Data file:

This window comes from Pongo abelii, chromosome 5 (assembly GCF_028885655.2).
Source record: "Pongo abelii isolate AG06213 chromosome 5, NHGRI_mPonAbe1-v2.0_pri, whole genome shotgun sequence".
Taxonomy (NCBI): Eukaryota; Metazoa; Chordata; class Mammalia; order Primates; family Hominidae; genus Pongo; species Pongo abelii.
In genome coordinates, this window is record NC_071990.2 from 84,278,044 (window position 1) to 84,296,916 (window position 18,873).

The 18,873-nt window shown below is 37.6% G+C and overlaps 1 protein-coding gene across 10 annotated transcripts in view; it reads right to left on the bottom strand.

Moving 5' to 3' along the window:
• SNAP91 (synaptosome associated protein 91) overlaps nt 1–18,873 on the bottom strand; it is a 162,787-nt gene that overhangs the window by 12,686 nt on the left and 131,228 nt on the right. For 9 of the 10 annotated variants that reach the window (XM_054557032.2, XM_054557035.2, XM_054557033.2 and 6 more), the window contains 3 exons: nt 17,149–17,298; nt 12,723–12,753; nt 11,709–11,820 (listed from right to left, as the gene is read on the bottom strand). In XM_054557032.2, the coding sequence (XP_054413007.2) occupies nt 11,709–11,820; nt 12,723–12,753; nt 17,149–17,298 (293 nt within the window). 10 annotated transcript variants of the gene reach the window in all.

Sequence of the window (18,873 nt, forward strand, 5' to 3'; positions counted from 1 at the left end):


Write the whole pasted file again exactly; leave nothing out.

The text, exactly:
This window comes from Pongo abelii, chromosome 5 (assembly GCF_028885655.2).
Source record: "Pongo abelii isolate AG06213 chromosome 5, NHGRI_mPonAbe1-v2.0_pri, whole genome shotgun sequence".
Taxonomy (NCBI): Eukaryota; Metazoa; Chordata; class Mammalia; order Primates; family Hominidae; genus Pongo; species Pongo abelii.
In genome coordinates, this window is record NC_071990.2 from 84,278,044 (window position 1) to 84,296,916 (window position 18,873).

The 18,873-nt window shown below is 37.6% G+C and overlaps 1 protein-coding gene across 10 annotated transcripts in view; it reads right to left on the bottom strand.

Moving 5' to 3' along the window:
• SNAP91 (synaptosome associated protein 91) overlaps nt 1–18,873 on the bottom strand; it is a 162,787-nt gene that overhangs the window by 12,686 nt on the left and 131,228 nt on the right. For 9 of the 10 annotated variants that reach the window (XM_054557032.2, XM_054557035.2, XM_054557033.2 and 6 more), the window contains 3 exons: nt 17,149–17,298; nt 12,723–12,753; nt 11,709–11,820 (listed from right to left, as the gene is read on the bottom strand). In XM_054557032.2, the coding sequence (XP_054413007.2) occupies nt 11,709–11,820; nt 12,723–12,753; nt 17,149–17,298 (293 nt within the window). 10 annotated transcript variants of the gene reach the window in all.

Sequence of the window (18,873 nt, forward strand, 5' to 3'; positions counted from 1 at the left end):